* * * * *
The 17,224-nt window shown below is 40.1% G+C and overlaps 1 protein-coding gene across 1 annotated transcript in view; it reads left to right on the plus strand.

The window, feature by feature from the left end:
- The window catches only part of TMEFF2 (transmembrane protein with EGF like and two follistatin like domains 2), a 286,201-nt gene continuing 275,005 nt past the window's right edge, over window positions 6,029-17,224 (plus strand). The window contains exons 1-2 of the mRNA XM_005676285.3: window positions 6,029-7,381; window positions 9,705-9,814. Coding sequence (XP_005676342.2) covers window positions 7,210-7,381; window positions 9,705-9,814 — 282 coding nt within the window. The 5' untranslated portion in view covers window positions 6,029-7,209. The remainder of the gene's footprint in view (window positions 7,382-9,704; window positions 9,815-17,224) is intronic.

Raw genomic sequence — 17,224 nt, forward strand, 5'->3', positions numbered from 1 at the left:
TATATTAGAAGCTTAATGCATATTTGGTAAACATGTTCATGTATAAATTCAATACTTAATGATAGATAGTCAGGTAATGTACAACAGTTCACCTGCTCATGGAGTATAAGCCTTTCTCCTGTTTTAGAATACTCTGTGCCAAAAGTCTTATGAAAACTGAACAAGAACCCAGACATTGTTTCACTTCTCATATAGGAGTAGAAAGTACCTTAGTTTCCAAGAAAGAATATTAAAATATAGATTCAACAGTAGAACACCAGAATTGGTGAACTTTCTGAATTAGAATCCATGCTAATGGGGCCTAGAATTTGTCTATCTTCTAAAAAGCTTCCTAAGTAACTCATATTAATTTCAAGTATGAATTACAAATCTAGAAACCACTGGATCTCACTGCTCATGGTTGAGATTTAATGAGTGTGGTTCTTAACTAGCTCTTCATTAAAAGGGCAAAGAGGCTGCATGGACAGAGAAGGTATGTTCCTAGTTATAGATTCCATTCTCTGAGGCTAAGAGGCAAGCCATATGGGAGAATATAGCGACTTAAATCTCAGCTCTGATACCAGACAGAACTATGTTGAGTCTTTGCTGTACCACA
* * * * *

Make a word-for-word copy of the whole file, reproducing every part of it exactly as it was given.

The 17,224-nt window shown below is 40.1% G+C and overlaps 1 protein-coding gene across 1 annotated transcript in view; it reads left to right on the plus strand.

The window, feature by feature from the left end:
- The window catches only part of TMEFF2 (transmembrane protein with EGF like and two follistatin like domains 2), a 286,201-nt gene continuing 275,005 nt past the window's right edge, over window positions 6,029-17,224 (plus strand). The window contains exons 1-2 of the mRNA XM_005676285.3: window positions 6,029-7,381; window positions 9,705-9,814. Coding sequence (XP_005676342.2) covers window positions 7,210-7,381; window positions 9,705-9,814 — 282 coding nt within the window. The 5' untranslated portion in view covers window positions 6,029-7,209. The remainder of the gene's footprint in view (window positions 7,382-9,704; window positions 9,815-17,224) is intronic.

Raw genomic sequence — 17,224 nt, forward strand, 5'->3', positions numbered from 1 at the left:
TATATTAGAAGCTTAATGCATATTTGGTAAACATGTTCATGTATAAATTCAATACTTAATGATAGATAGTCAGGTAATGTACAACAGTTCACCTGCTCATGGAGTATAAGCCTTTCTCCTGTTTTAGAATACTCTGTGCCAAAAGTCTTATGAAAACTGAACAAGAACCCAGACATTGTTTCACTTCTCATATAGGAGTAGAAAGTACCTTAGTTTCCAAGAAAGAATATTAAAATATAGATTCAACAGTAGAACACCAGAATTGGTGAACTTTCTGAATTAGAATCCATGCTAATGGGGCCTAGAATTTGTCTATCTTCTAAAAAGCTTCCTAAGTAACTCATATTAATTTCAAGTATGAATTACAAATCTAGAAACCACTGGATCTCACTGCTCATGGTTGAGATTTAATGAGTGTGGTTCTTAACTAGCTCTTCATTAAAAGGGCAAAGAGGCTGCATGGACAGAGAAGGTATGTTCCTAGTTATAGATTCCATTCTCTGAGGCTAAGAGGCAAGCCATATGGGAGAATATAGCGACTTAAATCTCAGCTCTGATACCAGACAGAACTATGTTGAGTCTTTGCTGTACCACA